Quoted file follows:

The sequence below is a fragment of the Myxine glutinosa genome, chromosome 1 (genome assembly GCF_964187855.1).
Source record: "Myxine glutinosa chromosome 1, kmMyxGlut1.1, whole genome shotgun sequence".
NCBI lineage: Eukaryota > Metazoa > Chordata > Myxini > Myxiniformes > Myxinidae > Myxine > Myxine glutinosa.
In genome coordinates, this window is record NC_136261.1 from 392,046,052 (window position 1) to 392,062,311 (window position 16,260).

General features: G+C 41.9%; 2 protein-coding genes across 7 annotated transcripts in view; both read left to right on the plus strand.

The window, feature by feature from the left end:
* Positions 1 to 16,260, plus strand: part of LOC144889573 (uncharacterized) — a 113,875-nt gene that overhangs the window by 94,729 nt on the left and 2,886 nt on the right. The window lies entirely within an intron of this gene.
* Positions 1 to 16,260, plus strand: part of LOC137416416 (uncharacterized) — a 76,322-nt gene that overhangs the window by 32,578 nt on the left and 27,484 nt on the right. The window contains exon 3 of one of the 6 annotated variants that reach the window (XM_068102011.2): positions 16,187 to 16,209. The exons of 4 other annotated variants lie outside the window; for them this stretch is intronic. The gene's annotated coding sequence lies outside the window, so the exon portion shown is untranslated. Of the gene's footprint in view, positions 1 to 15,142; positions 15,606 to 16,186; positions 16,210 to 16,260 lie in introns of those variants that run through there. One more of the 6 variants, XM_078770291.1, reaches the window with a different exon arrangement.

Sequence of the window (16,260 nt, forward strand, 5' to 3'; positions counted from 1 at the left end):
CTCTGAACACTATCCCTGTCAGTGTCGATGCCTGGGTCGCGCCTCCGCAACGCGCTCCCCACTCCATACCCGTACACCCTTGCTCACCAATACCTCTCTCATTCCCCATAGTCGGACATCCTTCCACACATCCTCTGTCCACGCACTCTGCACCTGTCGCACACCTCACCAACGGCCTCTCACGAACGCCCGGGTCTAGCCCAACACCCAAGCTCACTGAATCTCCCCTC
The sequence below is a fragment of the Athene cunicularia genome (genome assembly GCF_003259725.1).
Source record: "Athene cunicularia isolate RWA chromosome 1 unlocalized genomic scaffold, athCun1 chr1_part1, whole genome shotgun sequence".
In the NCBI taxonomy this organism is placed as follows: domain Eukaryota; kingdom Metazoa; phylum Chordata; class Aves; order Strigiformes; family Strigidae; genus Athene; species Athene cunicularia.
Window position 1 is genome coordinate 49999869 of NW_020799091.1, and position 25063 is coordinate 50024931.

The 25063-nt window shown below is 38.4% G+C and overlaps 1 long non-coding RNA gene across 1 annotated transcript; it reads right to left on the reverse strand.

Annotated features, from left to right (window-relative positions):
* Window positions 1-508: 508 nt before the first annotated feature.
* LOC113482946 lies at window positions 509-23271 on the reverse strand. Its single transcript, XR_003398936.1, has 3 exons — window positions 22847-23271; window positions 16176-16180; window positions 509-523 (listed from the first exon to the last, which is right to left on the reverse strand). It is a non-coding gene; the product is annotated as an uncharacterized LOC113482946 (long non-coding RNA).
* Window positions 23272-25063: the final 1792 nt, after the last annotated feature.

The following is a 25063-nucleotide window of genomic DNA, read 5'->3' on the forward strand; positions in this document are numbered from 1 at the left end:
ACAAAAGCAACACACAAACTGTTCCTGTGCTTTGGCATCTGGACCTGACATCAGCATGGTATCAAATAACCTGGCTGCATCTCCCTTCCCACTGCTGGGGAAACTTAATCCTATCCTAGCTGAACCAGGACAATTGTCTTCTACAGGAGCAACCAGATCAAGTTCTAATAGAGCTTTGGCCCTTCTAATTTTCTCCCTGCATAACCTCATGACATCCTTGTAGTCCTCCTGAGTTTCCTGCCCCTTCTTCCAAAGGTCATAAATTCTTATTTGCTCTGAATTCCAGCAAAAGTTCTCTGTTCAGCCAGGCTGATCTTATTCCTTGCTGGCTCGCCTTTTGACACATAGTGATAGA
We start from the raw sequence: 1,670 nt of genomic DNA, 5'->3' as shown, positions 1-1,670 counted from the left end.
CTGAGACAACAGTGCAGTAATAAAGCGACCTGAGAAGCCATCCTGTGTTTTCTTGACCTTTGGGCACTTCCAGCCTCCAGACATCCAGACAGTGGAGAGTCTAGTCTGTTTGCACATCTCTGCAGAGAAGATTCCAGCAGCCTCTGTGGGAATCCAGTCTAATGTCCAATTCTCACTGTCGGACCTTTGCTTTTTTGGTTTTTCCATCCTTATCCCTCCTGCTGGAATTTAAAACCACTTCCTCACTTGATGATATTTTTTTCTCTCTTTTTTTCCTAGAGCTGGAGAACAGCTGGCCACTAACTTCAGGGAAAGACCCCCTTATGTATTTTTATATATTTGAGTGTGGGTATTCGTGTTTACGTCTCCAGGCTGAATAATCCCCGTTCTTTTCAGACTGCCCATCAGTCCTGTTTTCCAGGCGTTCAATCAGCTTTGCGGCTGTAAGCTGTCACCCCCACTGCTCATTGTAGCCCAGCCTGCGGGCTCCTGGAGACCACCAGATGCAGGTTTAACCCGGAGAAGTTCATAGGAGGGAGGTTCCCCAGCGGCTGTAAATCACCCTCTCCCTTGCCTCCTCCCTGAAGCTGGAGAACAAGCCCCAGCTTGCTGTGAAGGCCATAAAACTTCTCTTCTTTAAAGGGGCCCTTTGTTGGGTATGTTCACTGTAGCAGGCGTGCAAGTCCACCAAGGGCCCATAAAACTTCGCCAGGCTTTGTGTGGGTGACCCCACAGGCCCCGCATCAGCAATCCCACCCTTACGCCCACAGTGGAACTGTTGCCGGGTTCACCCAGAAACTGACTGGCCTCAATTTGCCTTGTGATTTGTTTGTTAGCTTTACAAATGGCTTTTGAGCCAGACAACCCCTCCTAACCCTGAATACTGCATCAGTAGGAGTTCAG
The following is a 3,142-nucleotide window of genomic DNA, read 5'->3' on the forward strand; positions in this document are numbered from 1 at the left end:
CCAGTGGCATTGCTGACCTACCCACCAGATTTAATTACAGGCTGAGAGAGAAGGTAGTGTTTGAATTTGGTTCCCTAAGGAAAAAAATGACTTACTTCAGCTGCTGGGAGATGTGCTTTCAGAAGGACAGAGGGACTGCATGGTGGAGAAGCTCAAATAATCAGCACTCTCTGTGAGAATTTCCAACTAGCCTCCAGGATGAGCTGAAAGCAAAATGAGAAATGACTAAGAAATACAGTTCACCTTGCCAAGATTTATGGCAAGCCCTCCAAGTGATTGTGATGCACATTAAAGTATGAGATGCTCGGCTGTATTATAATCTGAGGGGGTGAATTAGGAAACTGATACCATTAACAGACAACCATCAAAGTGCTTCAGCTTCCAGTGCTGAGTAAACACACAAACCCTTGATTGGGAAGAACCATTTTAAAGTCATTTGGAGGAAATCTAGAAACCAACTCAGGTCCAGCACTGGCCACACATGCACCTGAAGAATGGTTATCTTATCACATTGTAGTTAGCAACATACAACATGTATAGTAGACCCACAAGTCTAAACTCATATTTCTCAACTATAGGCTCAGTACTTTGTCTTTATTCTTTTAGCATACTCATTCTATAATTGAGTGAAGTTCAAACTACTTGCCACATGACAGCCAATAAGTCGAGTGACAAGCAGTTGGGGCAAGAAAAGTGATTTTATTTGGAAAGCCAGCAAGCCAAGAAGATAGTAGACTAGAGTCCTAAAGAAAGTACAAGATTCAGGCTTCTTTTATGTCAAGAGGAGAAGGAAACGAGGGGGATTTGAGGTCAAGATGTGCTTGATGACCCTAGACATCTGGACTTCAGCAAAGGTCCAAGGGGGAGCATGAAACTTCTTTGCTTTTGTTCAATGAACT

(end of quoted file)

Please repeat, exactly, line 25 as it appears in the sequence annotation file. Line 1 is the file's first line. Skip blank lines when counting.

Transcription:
CCAGTGGCATTGCTGACCTACCCACCAGATTTAATTACAGGCTGAGAGAGAAGGTAGTGTTTGAATTTGGTTCCCTAAGGAAAAAAATGACTTACTTCAGCTGCTGGGAGATGTGCTTTCAGAAGGACAGAGGGACTGCATGGTGGAGAAGCTCAAATAATCAGCACTCTCTGTGAGAATTTCCAACTAGCCTCCAGGATGAGCTGAAAGCAAAATGAGAAATGACTAAGAAATACAGTTCACCTTGCCAAGATTTATGGCAAGCCCTCCAAGTGATTGTGATGCACATTAAAGTATGAGATGCTCGGCTGTATTATAATCTGAGGGGGTGAATTAGGAAACTGATACCATTAACAGACAACCATCAAAGTGCTTCAGCTTCCAGTGCTGAGTAAACACACAAACCCTTGATTGGGAAGAACCATTTTAAAGTCATTTGGAGGAAATCTAGAAACCAACTCAGGTCCAGCACTGGCCACACATGCACCTGAAGAATGGTTATCTTATCACATTGTAGTTAGCAACATACAACATGTATAGTAGACCCACAAGTCTAAACTCATATTTCTCAACTATAGGCTCAGTACTTTGTCTTTATTCTTTTAGCATACTCATTCTATAATTGAGTGAAGTTCAAACTACTTGCCACATGACAGCCAATAAGTCGAGTGACAAGCAGTTGGGGCAAGAAAAGTGATTTTATTTGGAAAGCCAGCAAGCCAAGAAGATAGTAGACTAGAGTCCTAAAGAAAGTACAAGATTCAGGCTTCTTTTATGTCAAGAGGAGAAGGAAACGAGGGGGATTTGAGGTCAAGATGTGCTTGATGACCCTAGACATCTGGACTTCAGCAAAGGTCCAAGGGGGAGCATGAAACTTCTTTGCTTTTGTTCAATGAACT